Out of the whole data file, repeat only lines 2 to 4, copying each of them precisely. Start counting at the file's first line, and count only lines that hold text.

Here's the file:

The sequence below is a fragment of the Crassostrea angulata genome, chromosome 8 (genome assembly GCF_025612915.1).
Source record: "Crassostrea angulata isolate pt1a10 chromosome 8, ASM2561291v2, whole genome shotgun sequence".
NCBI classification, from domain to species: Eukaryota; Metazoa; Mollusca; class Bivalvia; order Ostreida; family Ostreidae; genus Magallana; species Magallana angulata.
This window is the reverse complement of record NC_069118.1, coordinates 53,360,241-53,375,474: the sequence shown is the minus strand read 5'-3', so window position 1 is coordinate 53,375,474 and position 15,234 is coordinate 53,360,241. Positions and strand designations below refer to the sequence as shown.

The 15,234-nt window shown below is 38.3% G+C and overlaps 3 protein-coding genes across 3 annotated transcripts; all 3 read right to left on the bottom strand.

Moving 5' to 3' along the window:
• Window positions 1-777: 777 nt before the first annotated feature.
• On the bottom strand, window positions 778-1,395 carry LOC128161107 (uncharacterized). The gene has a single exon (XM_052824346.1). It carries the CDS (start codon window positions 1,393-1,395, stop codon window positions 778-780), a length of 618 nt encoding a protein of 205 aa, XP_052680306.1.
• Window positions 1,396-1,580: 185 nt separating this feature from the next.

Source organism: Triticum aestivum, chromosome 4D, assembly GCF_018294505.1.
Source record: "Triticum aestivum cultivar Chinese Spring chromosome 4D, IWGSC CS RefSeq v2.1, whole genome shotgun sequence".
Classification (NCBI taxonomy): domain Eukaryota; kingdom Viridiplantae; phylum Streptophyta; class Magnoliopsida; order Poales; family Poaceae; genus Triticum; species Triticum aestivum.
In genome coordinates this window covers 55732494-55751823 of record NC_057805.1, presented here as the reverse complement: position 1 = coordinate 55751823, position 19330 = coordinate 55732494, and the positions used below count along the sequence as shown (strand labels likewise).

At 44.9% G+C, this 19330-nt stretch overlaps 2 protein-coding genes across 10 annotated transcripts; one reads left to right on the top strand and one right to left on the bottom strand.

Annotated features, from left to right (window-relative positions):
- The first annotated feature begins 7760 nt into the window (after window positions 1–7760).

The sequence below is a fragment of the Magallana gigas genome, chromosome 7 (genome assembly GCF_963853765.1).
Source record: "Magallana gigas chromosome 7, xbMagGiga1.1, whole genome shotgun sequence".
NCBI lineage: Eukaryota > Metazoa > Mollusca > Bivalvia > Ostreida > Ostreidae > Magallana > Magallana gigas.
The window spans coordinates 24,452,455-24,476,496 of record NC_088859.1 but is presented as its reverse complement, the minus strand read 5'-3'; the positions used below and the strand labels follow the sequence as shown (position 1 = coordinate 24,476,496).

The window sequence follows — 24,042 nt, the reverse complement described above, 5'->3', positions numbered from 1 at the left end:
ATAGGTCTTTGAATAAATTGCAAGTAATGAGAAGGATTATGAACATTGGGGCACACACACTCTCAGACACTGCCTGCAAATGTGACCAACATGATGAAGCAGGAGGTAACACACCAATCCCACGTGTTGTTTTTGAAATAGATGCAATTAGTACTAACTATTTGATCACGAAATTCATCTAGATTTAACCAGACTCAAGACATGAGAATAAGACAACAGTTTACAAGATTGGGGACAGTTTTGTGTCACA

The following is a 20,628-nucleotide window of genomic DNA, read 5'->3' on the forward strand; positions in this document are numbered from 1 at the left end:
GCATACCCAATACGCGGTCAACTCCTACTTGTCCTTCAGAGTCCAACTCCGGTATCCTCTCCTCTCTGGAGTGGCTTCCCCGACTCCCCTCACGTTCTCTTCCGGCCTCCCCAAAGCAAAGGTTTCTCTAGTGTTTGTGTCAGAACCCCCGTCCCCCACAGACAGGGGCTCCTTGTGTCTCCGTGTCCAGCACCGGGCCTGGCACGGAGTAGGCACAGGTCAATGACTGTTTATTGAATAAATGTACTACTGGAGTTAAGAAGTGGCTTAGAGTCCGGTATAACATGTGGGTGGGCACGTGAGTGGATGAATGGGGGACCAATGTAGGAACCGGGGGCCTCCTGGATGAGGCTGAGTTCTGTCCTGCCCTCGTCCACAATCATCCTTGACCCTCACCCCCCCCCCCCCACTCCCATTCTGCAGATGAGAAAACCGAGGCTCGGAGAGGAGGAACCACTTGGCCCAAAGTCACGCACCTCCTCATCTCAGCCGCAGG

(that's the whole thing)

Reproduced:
Source record: "Crassostrea angulata isolate pt1a10 chromosome 8, ASM2561291v2, whole genome shotgun sequence".
NCBI classification, from domain to species: Eukaryota; Metazoa; Mollusca; class Bivalvia; order Ostreida; family Ostreidae; genus Magallana; species Magallana angulata.
This window is the reverse complement of record NC_069118.1, coordinates 53,360,241-53,375,474: the sequence shown is the minus strand read 5'-3', so window position 1 is coordinate 53,375,474 and position 15,234 is coordinate 53,360,241. Positions and strand designations below refer to the sequence as shown.